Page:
Friday, March 15, 2013

What Binds Us Together

So a few weeks ago, on a particularly dreary early morning, I was doing the paper route while bemoaning a lack of sleep and a particularly annoying case of the runs. I made it halfway through the route--to house number 18 on a small cul-de-sac--and in the window near the front door I saw a very old woman, sitting in front of the morning news on her television.

As I came up to the door to push the newspaper--The Times--through the mail slot, she looked up at me. Clad in mismatched winter hat and gloves and stay-at-home-daddy-fleece pants and a large puffy coat on which I wore a bright florescent orange vest (the British marketing campaign for safety paramount), I smiled through the window at this 80-ish-year-old woman.

Through her thick glasses and early morning eyes, the woman broke into a smile.

So I smiled even wider back at her.

Then she smiled even wider back at me.

Poised in our small dance of ever-widening smiles, the day suddenly became brighter to me. My stomach even felt calmer.

And then I did what any 32-year-old-American paperboy-living-in-England-while-writing-and-daddying-and-teaching-night-classes would do: I gave the old woman a thumb's up.

She slowly raised her arm and gave a thumb's up right back at me.

And everything was going to be okay. I knew it. Margaret (the name of the lovely lady, I later learned) knew it, too.

Fast forward to this morning, and Tyler is on the paper route with me. The deal is: he can come on Friday and Saturday mornings because he doesn't have any pre-school on those days, and so the hour and a half walk doesn't exhaust him before a day of playing knights and castles and galloping with other four-year olds.

We made it halfway through the route, and then an absolute gem of a lady, Claire, comes running out of the Bed & Breakfast she and her husband, Bob, own (The Adams House B & B). Poised in each of her hands is a bacon sandwich: one for me, one for Tyler. We smile wide and thank Claire and Tyler looks up at this lovely lady and says, "It's delicious!" I repeat the words.

And when we're finished with the paper route, we make it back to the little corner store to drop off the florescent yellow bag (safety in florescence!) and Amid is behind the counter. Amid and I usually chat for five or ten minutes after I drop off the bag, but this morning he's particularly amused by Tyler's amazement at a Spiderman magazine on the front counter of the shop.


Amid laughs while Tyler swoons, and then Amid reaches into his pocket, pulls out the pound that the magazine costs, and says to Tyler, "Here you go, little man, I buy this for you. Okay? This good?"

Tyler looks back at Amid with the stunned shock of great joy. Then he looks up at me as if to say, Daddy, could this really be true? Could life be THIS amazing?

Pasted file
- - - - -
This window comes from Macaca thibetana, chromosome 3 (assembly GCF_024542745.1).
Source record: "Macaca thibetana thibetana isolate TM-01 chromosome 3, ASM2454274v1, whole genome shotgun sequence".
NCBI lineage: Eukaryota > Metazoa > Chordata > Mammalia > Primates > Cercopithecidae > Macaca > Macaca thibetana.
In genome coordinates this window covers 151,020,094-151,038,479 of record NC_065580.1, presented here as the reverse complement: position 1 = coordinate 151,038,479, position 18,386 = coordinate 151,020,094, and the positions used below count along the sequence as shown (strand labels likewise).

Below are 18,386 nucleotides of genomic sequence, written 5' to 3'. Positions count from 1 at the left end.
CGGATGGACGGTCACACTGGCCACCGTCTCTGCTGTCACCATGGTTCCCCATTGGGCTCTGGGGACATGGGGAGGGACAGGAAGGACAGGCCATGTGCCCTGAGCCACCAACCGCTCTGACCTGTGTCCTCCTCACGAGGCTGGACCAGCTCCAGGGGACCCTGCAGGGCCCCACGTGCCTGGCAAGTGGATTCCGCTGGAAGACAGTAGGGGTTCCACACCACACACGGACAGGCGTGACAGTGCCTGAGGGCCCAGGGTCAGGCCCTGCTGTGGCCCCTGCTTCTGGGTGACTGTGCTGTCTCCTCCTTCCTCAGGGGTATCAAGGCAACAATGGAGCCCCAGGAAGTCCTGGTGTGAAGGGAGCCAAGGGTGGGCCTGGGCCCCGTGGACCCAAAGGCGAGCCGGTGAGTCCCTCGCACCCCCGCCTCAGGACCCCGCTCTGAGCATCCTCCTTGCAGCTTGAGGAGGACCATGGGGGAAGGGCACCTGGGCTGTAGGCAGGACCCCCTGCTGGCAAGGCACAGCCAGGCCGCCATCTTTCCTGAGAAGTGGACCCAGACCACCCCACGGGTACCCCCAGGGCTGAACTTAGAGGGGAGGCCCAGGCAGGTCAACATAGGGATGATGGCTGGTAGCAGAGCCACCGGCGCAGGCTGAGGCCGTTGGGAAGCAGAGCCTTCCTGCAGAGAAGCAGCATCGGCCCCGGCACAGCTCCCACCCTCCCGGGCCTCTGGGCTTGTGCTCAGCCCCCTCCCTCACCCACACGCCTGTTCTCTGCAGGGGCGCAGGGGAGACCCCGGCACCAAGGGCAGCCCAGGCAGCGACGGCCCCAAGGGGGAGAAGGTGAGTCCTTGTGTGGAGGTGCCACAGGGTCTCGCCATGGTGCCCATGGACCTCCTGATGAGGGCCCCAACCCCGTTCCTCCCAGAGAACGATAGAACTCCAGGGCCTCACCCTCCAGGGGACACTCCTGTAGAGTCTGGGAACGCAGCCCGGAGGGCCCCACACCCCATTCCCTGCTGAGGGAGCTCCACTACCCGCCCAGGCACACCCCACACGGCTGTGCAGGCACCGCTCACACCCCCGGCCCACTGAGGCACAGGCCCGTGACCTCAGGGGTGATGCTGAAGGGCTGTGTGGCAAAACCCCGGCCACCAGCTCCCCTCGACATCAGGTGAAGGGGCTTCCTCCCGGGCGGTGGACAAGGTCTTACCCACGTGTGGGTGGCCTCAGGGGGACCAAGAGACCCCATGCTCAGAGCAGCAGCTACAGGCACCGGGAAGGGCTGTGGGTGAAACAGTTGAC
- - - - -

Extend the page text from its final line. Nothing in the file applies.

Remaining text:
And I smile back at my son, then at Amid, and I think, Dang straight. It's true.

Because what binds us together isn't the fact that life is hard. Yes. Life is hard. Life is going to give us circumstances and situations and walls that we can't see past. Life is going to make us question ourselves and our dreams and our hopes. Life is going to sometimes mock us and laugh at us and hurt us and make us think that there's just no way we're going to be able to keep moving forward.

But that's not what binds us together.

From the pages of Crime and Punishment to Middlemarch to War and Peace to Things Fall Apart to The Unlikely Pilgrimage of Harold Fry to Okay for Now to Mockingbird to Geeks, Girls, and Secret Identities--what binds us together as humans is the response of small kindnesses, little acts of courage, tiny decisions to help one another to keep moving forward.

From the small village of Orica, Honduras, to the big city of Moscow, Russia--from Marlborough, Massachusetts to Dehra Dun, India to Flagstaff, Arizona to York, England, what I have seen and what I know to be true is this: all of us are facing battles that we sometimes feel are too big for us. All of us are facing situations around which we can't always seem to wrap our hearts. But when one person--one single person--smiles at us with sincere kindness in their eyes, that battle becomes just a little bit easier.

When one single person gives us a thumb's up, or rushes out into a frosty morning with a bacon sandwich, or buys a Spiderman magazine--that battle suddenly becomes more clear, more manageable, more hopeful.

Because despair makes its living in a solitary way. Despair wins when we don't let others in--and when we don't reach out to others as well. Philo said it best when he exhorted: "Be kind, for everyone you meet is engaged in a battle." Jesus said it pretty dang well too when he said, "Love one another as you love yourself."

The small ways we show kindness to one another are what bind us together. These kindnesses can take the shape of seemingly insignificant acts--but each one wields a powerful blow to the wall of despair. Every tiny smile, every small nod of the head in belief and hope, every resistance to judge and mock another--these all translate to cracks in the walls life shows us. And as these cracks deepen and grow, the full force of hope is unleashed.

What binds us together isn't the very different, divergent ways we struggle against the pain of our lives. What binds us together is the small act of kindness that we give and receive. Though these acts of kindness may wear the mask of insignificance, in reality, they shake the very foundations of despair.